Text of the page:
Britain's native bumblebees are under serious threat and gardeners should plant bumblebee-friendly plants to help save them, the National Trust and English Nature said on Friday.
Intensive agriculture and a decrease in the number of insect-pollinated crops have led to a drastic decline in bumblebee numbers over the past 70 years, they said.
The bumblebee is frequently mistaken for the honey bee
With fields turning into poor homes for bumblebees, gardens are an increasingly important habitat for them.
"Without wild bees our gardens would be sterile places but we do not always give enough thought to how we manage our gardens to encourage these beneficial insects," said Fiona Reynolds, director-general of the National Trust.
"Every garden counts in the wildlife stakes, whether large or small, urban or rural. With over 15 million gardens across the country, gardeners collectively can make a huge difference," she said.
Most bees are solitary
80% of the food we eat comes from crops pollinated by bees
25% of Britain's 250 wild bee types are rare or threatened with extinction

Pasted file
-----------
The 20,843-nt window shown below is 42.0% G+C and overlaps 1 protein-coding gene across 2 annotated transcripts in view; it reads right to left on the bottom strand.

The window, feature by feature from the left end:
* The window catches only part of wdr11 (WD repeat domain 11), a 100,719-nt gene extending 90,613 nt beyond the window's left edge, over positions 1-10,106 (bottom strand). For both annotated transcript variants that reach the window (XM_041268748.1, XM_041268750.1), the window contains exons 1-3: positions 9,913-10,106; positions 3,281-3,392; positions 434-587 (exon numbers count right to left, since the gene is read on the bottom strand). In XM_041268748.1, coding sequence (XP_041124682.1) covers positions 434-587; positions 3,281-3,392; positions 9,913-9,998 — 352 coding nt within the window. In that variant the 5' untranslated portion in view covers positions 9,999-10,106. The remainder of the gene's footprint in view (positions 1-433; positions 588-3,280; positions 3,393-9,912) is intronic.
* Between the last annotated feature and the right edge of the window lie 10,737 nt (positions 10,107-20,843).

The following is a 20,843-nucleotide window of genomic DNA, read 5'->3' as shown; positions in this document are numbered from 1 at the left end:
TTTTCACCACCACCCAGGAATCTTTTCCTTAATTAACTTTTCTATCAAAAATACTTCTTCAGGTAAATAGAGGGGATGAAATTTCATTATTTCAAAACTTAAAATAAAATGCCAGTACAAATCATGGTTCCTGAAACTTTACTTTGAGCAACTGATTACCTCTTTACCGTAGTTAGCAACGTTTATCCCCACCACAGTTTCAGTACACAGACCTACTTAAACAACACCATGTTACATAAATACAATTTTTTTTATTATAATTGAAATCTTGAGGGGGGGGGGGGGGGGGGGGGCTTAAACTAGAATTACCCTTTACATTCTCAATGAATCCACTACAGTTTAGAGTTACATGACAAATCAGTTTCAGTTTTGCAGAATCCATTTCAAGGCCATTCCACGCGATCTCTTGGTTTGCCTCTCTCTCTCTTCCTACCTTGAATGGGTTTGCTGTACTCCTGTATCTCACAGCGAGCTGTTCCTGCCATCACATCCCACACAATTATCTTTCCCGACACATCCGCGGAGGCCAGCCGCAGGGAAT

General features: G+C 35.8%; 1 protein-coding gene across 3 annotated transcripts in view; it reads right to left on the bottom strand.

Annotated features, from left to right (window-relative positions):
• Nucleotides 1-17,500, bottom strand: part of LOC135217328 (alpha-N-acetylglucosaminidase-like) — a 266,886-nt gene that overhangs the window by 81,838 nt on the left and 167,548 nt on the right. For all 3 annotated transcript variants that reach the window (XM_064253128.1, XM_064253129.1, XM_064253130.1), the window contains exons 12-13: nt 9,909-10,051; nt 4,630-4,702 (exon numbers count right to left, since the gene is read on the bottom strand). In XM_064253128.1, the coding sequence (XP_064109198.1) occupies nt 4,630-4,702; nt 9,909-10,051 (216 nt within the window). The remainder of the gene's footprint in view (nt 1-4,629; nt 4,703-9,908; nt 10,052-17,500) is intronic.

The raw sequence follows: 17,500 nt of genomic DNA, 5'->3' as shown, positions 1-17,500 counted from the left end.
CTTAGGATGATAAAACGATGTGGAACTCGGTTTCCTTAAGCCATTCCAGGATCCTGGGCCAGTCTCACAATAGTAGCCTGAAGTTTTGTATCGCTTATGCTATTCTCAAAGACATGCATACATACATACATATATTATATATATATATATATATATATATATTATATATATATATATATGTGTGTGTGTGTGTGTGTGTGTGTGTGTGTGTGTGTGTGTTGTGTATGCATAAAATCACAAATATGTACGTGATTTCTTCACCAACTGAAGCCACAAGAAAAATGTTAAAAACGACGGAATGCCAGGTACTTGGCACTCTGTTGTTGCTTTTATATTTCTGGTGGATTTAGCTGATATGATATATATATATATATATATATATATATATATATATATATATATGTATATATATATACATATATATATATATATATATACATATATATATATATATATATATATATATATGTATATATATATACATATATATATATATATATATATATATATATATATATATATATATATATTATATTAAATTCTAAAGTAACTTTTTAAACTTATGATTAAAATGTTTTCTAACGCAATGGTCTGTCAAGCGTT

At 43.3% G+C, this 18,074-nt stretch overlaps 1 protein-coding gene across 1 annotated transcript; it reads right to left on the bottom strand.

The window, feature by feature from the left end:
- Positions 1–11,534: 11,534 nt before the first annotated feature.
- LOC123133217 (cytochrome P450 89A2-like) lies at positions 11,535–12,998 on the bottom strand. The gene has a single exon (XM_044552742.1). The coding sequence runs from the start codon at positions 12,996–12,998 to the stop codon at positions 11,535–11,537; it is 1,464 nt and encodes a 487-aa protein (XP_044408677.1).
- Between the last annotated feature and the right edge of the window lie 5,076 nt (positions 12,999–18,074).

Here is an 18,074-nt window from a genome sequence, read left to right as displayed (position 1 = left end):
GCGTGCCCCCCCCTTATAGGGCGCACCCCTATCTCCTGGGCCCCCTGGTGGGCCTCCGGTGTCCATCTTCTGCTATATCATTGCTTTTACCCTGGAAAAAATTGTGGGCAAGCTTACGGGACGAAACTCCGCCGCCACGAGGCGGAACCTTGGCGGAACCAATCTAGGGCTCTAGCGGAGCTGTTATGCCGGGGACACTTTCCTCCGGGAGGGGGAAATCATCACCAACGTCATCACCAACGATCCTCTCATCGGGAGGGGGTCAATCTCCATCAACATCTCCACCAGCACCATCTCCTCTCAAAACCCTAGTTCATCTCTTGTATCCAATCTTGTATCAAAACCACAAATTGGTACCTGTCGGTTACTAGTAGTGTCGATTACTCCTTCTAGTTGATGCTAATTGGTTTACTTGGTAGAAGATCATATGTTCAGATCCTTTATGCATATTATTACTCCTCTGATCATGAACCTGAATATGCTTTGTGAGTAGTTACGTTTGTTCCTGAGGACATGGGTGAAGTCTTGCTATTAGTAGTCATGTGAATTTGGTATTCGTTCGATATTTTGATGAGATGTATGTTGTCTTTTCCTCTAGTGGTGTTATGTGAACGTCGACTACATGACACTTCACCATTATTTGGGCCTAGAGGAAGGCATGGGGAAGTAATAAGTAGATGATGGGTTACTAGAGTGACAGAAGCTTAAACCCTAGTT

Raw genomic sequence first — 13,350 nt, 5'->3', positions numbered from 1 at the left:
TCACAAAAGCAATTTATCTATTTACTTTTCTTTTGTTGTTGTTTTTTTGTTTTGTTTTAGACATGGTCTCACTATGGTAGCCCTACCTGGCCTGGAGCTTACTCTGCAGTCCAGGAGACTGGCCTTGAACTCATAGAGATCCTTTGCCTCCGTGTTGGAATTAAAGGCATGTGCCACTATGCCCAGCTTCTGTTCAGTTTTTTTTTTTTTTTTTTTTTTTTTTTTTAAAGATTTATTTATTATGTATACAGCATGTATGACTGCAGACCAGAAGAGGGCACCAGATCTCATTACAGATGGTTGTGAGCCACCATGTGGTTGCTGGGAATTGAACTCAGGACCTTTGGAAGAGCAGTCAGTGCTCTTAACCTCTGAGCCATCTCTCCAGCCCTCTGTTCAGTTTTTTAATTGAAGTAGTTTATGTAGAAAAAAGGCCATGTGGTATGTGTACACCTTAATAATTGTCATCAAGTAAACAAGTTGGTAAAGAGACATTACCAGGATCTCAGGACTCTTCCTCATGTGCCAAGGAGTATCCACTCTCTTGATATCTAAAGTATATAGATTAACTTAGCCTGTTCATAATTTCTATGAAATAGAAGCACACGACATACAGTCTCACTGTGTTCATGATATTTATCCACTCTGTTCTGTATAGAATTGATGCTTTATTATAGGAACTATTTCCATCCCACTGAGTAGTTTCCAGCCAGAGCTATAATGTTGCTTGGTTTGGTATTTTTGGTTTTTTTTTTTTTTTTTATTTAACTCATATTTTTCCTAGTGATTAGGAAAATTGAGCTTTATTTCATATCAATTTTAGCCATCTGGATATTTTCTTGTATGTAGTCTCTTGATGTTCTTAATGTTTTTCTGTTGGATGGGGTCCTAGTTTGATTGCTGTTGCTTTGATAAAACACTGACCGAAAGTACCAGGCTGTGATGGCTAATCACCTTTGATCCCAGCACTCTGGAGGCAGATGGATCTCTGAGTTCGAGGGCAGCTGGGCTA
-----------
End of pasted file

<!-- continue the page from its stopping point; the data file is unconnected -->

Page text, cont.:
Some species have declined by as much as 60% since the 1970s
There are 24 species of bumblebee in Britain
Three bumblebee species and at least seven other bee species have become extinct in the last 150 years
English Nature and the National Trust say many gardeners mistakenly think all flowers are good for bees, when in actual fact, many modern hybrids are sterile and do not carry pollen to attract the bees.
Bumblebees are also wrongly thought by some to be aggressive, usually because they are confused with wasps and honey bees.
The two bodies will be promoting ways to encourage the bumblebee and other wildlife at the Chelsea Flower Show later in May.